The One-Time Password plugin for WordPress is probably overkill for most of us, but if you regularly need to login to WordPress from computers that you don’t control, this would certainly add an additional layer of security.
Jakob Nielsen makes the case against password masking — the convention of displaying asterisks or some other symbol instead of the actual characters typed in password entry boxes. Nielsen notes that password masking was originally implemented as a security measure, but questions just how much security it adds under the conditions most of us use the web,
Most websites (and many other applications) mask passwords as users type them, and thereby theoretically prevent miscreants from looking over users’ shoulders. Of course, a truly skilled criminal can simply look at the keyboard and note which keys are being pressed. So, password masking doesn’t even protect fully against snoopers.
Nielsen suggests adding a check box so users could decide whether or not to have their passwords masked so, for example, users in genuinely public situations such as at a public web terminal could still choose to have their passwords masked.
Nielsen argues this is one case where going against convention would be beneficial, but I wonder if he’s done any user-testing of this. My suspicion is that the overwhelming majority of users will assume there is something wrong with a website when the password isn’t masked and thereby likely cause even more confusion.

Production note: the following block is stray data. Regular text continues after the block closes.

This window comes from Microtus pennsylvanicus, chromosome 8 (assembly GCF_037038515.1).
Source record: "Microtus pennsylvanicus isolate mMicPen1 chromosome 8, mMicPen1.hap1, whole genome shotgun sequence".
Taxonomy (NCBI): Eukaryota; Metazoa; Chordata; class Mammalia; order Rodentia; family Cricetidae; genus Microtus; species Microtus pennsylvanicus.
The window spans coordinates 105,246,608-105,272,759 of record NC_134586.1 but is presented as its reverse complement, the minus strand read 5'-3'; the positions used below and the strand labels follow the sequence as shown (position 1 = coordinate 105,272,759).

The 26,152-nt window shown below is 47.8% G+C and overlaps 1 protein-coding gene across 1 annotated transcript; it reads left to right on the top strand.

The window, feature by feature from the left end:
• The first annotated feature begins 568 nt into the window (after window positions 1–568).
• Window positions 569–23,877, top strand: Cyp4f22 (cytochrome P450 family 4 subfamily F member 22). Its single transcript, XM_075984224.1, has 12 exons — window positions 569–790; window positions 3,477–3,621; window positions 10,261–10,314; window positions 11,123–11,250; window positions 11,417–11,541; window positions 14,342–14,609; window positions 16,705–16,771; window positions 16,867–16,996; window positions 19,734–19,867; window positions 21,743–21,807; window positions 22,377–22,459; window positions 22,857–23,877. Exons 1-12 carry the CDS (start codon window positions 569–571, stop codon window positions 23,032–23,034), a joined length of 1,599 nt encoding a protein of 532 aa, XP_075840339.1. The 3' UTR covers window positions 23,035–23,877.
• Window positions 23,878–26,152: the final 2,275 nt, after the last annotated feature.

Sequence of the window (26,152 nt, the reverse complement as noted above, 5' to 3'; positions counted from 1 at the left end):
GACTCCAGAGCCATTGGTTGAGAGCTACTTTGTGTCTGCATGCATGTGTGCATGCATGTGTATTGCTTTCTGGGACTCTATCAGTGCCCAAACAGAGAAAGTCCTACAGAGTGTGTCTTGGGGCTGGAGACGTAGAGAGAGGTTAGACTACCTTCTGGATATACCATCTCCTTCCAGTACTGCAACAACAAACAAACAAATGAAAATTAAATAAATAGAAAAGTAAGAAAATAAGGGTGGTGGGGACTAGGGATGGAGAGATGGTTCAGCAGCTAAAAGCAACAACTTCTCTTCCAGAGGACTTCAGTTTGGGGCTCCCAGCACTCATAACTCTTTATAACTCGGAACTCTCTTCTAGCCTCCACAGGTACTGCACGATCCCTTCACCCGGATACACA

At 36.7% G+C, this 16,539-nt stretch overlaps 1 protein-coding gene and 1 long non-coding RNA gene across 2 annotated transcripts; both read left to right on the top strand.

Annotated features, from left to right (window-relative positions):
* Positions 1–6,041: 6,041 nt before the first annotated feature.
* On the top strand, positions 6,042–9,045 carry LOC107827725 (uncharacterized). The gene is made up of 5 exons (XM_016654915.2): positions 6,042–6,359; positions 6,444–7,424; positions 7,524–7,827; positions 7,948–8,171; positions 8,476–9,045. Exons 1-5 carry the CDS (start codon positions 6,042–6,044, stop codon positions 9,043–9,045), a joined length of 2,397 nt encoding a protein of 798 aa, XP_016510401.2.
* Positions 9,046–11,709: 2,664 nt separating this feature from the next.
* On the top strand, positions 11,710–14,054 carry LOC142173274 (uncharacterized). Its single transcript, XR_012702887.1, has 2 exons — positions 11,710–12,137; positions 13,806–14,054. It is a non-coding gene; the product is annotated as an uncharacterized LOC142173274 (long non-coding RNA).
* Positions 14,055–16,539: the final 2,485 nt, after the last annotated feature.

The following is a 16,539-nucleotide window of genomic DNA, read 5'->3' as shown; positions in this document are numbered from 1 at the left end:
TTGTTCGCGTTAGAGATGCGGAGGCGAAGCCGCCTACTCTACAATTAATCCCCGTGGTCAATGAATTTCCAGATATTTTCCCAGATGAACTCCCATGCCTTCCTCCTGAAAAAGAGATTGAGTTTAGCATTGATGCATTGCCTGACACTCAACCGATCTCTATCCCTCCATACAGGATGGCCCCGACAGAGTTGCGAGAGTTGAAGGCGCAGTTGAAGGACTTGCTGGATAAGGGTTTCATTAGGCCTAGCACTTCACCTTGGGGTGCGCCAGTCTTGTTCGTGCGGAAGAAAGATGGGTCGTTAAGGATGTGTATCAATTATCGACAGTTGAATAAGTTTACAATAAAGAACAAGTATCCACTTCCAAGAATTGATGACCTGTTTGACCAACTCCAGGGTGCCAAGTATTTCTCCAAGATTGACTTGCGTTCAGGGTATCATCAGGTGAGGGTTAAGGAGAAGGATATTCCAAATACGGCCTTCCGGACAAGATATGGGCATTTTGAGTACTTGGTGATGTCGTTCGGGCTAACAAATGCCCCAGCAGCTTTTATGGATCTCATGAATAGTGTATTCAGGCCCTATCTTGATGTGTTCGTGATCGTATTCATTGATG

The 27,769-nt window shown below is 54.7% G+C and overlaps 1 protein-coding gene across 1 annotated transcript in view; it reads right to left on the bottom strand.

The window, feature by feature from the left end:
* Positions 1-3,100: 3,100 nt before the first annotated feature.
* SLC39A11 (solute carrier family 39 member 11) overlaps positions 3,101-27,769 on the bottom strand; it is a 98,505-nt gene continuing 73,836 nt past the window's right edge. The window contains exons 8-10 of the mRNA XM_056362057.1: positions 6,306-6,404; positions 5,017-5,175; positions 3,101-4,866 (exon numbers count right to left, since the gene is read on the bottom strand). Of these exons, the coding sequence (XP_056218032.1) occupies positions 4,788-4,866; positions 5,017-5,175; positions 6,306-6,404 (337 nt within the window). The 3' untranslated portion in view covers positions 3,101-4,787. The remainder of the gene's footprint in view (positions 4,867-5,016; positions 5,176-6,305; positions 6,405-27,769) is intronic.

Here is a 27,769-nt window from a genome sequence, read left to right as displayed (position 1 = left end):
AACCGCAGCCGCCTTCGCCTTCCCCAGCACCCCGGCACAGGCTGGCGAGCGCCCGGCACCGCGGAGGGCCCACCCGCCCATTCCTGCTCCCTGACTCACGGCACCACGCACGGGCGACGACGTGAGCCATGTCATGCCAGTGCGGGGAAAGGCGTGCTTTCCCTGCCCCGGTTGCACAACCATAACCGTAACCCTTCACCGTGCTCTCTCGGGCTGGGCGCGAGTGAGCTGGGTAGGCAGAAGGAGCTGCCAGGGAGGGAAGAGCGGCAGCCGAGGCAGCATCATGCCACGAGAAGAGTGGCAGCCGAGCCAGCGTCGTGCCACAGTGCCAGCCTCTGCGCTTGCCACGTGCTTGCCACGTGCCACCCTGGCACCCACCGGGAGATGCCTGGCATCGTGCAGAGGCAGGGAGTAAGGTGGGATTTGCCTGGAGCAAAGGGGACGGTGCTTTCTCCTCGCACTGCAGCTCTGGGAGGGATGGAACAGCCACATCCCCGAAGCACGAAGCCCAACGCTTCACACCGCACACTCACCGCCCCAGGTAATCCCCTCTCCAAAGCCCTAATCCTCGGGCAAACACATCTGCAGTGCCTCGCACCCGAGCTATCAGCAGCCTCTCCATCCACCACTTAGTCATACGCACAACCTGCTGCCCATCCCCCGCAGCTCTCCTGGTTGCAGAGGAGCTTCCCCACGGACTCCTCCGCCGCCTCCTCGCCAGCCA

The standard on mobile devices of not masking the current character but masking previous characters is a good compromise and is becoming so widespread it may eventually break down that convention, but for now its hard to imagine a site abandoning password masking wouldn’t create more confusion and anxiety in its users than the problem it would allegedly solve.
I was looking the other day for a good password storage/management solution. — preferably a free, open source application.
KeePass meets my needs at the right cost. It uses TwoFish and AES to encrypt the password database and keeps the passwords encrypted in memory as well. It also allows for the use of key disks by themselves or in combination with a master password. Suffice to say, you can customize the level of encryption and security to match your particular level of paranoia.
I have a machine I pulled out of storage that I haven’t used in about a year, and have no idea what the administrator password is. Fortunately, this page has an excellent rundown of free software that will reveal or reset the passwords for administrator and user accounts on a Windows box.